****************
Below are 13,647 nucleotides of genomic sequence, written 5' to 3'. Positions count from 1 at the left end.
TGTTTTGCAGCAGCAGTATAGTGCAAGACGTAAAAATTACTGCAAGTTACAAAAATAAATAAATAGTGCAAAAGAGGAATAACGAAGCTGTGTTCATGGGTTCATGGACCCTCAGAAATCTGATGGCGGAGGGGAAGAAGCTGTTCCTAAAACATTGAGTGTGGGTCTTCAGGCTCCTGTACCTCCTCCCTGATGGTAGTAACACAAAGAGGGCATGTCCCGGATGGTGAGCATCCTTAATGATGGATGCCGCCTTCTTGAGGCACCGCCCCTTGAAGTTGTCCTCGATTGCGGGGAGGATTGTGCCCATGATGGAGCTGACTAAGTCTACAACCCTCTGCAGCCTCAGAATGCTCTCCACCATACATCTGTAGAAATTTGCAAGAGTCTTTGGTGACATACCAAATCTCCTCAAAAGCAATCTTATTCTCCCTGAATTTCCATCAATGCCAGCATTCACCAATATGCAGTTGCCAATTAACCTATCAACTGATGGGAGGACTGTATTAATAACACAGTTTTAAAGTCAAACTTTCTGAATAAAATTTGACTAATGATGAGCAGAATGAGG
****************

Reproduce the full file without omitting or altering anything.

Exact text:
Below are 13,647 nucleotides of genomic sequence, written 5' to 3'. Positions count from 1 at the left end.
TGTTTTGCAGCAGCAGTATAGTGCAAGACGTAAAAATTACTGCAAGTTACAAAAATAAATAAATAGTGCAAAAGAGGAATAACGAAGCTGTGTTCATGGGTTCATGGACCCTCAGAAATCTGATGGCGGAGGGGAAGAAGCTGTTCCTAAAACATTGAGTGTGGGTCTTCAGGCTCCTGTACCTCCTCCCTGATGGTAGTAACACAAAGAGGGCATGTCCCGGATGGTGAGCATCCTTAATGATGGATGCCGCCTTCTTGAGGCACCGCCCCTTGAAGTTGTCCTCGATTGCGGGGAGGATTGTGCCCATGATGGAGCTGACTAAGTCTACAACCCTCTGCAGCCTCAGAATGCTCTCCACCATACATCTGTAGAAATTTGCAAGAGTCTTTGGTGACATACCAAATCTCCTCAAAAGCAATCTTATTCTCCCTGAATTTCCATCAATGCCAGCATTCACCAATATGCAGTTGCCAATTAACCTATCAACTGATGGGAGGACTGTATTAATAACACAGTTTTAAAGTCAAACTTTCTGAATAAAATTTGACTAATGATGAGCAGAATGAGG